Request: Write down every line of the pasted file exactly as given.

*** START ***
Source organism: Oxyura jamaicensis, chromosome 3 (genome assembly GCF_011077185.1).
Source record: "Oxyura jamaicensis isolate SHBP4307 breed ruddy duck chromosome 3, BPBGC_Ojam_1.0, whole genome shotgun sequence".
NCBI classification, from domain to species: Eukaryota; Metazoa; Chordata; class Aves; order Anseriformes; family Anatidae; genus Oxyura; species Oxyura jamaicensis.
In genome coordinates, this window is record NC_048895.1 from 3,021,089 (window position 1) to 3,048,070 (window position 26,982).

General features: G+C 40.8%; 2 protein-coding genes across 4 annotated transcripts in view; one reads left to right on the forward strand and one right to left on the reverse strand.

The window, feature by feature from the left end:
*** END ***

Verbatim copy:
Source organism: Oxyura jamaicensis, chromosome 3 (genome assembly GCF_011077185.1).
Source record: "Oxyura jamaicensis isolate SHBP4307 breed ruddy duck chromosome 3, BPBGC_Ojam_1.0, whole genome shotgun sequence".
NCBI classification, from domain to species: Eukaryota; Metazoa; Chordata; class Aves; order Anseriformes; family Anatidae; genus Oxyura; species Oxyura jamaicensis.
In genome coordinates, this window is record NC_048895.1 from 3,021,089 (window position 1) to 3,048,070 (window position 26,982).

General features: G+C 40.8%; 2 protein-coding genes across 4 annotated transcripts in view; one reads left to right on the forward strand and one right to left on the reverse strand.

The window, feature by feature from the left end: